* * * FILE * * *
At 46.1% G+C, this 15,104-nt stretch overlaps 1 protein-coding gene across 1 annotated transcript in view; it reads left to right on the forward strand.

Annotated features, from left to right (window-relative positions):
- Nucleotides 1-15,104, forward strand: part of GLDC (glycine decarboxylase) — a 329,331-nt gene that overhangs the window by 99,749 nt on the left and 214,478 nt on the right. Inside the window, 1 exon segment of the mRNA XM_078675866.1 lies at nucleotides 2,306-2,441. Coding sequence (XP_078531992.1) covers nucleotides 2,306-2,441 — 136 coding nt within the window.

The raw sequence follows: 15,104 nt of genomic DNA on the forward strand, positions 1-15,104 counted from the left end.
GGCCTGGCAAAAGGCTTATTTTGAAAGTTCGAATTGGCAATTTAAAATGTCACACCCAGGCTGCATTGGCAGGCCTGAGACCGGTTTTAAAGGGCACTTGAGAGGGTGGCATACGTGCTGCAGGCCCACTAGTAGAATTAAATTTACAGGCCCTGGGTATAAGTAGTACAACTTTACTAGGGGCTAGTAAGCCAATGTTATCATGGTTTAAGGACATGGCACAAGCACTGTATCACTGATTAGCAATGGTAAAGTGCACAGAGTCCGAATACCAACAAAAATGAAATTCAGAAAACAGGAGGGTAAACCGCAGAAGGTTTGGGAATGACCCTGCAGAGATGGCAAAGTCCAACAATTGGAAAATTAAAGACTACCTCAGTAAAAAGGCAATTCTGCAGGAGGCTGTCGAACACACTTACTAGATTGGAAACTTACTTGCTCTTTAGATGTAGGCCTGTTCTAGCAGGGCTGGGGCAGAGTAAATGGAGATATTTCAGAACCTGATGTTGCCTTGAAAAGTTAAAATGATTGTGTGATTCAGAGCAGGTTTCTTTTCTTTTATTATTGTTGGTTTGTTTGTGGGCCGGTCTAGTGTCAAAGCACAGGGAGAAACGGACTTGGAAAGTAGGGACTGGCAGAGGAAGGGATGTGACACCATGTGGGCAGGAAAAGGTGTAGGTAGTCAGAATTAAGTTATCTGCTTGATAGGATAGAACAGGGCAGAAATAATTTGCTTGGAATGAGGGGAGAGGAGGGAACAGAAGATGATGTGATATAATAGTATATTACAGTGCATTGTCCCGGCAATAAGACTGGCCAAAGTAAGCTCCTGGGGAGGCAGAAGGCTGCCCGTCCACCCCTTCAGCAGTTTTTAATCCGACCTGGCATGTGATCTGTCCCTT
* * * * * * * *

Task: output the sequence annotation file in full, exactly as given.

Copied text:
At 46.1% G+C, this 15,104-nt stretch overlaps 1 protein-coding gene across 1 annotated transcript in view; it reads left to right on the forward strand.

Annotated features, from left to right (window-relative positions):
- Nucleotides 1-15,104, forward strand: part of GLDC (glycine decarboxylase) — a 329,331-nt gene that overhangs the window by 99,749 nt on the left and 214,478 nt on the right. Inside the window, 1 exon segment of the mRNA XM_078675866.1 lies at nucleotides 2,306-2,441. Coding sequence (XP_078531992.1) covers nucleotides 2,306-2,441 — 136 coding nt within the window.

The raw sequence follows: 15,104 nt of genomic DNA on the forward strand, positions 1-15,104 counted from the left end.
GGCCTGGCAAAAGGCTTATTTTGAAAGTTCGAATTGGCAATTTAAAATGTCACACCCAGGCTGCATTGGCAGGCCTGAGACCGGTTTTAAAGGGCACTTGAGAGGGTGGCATACGTGCTGCAGGCCCACTAGTAGAATTAAATTTACAGGCCCTGGGTATAAGTAGTACAACTTTACTAGGGGCTAGTAAGCCAATGTTATCATGGTTTAAGGACATGGCACAAGCACTGTATCACTGATTAGCAATGGTAAAGTGCACAGAGTCCGAATACCAACAAAAATGAAATTCAGAAAACAGGAGGGTAAACCGCAGAAGGTTTGGGAATGACCCTGCAGAGATGGCAAAGTCCAACAATTGGAAAATTAAAGACTACCTCAGTAAAAAGGCAATTCTGCAGGAGGCTGTCGAACACACTTACTAGATTGGAAACTTACTTGCTCTTTAGATGTAGGCCTGTTCTAGCAGGGCTGGGGCAGAGTAAATGGAGATATTTCAGAACCTGATGTTGCCTTGAAAAGTTAAAATGATTGTGTGATTCAGAGCAGGTTTCTTTTCTTTTATTATTGTTGGTTTGTTTGTGGGCCGGTCTAGTGTCAAAGCACAGGGAGAAACGGACTTGGAAAGTAGGGACTGGCAGAGGAAGGGATGTGACACCATGTGGGCAGGAAAAGGTGTAGGTAGTCAGAATTAAGTTATCTGCTTGATAGGATAGAACAGGGCAGAAATAATTTGCTTGGAATGAGGGGAGAGGAGGGAACAGAAGATGATGTGATATAATAGTATATTACAGTGCATTGTCCCGGCAATAAGACTGGCCAAAGTAAGCTCCTGGGGAGGCAGAAGGCTGCCCGTCCACCCCTTCAGCAGTTTTTAATCCGACCTGGCATGTGATCTGTCCCTT